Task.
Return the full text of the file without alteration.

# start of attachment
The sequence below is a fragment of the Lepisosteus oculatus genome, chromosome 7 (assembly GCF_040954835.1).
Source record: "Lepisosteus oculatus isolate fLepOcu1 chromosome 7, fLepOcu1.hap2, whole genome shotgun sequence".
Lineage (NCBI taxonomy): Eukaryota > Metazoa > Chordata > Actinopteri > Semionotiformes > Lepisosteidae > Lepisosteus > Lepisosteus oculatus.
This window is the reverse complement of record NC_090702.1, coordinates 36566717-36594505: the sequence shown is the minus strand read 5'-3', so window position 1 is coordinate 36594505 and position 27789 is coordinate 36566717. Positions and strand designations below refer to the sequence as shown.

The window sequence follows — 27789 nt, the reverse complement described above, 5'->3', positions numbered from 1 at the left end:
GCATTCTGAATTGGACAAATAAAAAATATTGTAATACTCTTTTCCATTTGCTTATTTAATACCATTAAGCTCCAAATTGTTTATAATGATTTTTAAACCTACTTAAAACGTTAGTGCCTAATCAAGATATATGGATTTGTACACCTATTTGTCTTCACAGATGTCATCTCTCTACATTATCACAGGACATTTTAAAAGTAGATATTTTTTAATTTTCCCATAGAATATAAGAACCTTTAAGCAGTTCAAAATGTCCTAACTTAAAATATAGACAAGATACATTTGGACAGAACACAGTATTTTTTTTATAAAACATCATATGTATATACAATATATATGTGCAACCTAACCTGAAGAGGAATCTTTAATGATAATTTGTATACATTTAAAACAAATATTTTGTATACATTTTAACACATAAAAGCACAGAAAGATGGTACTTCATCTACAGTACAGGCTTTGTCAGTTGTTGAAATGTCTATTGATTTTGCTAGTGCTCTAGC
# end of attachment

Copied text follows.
The sequence below is a fragment of the Lepisosteus oculatus genome, chromosome 7 (assembly GCF_040954835.1).
Source record: "Lepisosteus oculatus isolate fLepOcu1 chromosome 7, fLepOcu1.hap2, whole genome shotgun sequence".
Lineage (NCBI taxonomy): Eukaryota > Metazoa > Chordata > Actinopteri > Semionotiformes > Lepisosteidae > Lepisosteus > Lepisosteus oculatus.
This window is the reverse complement of record NC_090702.1, coordinates 36566717-36594505: the sequence shown is the minus strand read 5'-3', so window position 1 is coordinate 36594505 and position 27789 is coordinate 36566717. Positions and strand designations below refer to the sequence as shown.

The window sequence follows — 27789 nt, the reverse complement described above, 5'->3', positions numbered from 1 at the left end:
GCATTCTGAATTGGACAAATAAAAAATATTGTAATACTCTTTTCCATTTGCTTATTTAATACCATTAAGCTCCAAATTGTTTATAATGATTTTTAAACCTACTTAAAACGTTAGTGCCTAATCAAGATATATGGATTTGTACACCTATTTGTCTTCACAGATGTCATCTCTCTACATTATCACAGGACATTTTAAAAGTAGATATTTTTTAATTTTCCCATAGAATATAAGAACCTTTAAGCAGTTCAAAATGTCCTAACTTAAAATATAGACAAGATACATTTGGACAGAACACAGTATTTTTTTTATAAAACATCATATGTATATACAATATATATGTGCAACCTAACCTGAAGAGGAATCTTTAATGATAATTTGTATACATTTAAAACAAATATTTTGTATACATTTTAACACATAAAAGCACAGAAAGATGGTACTTCATCTACAGTACAGGCTTTGTCAGTTGTTGAAATGTCTATTGATTTTGCTAGTGCTCTAGC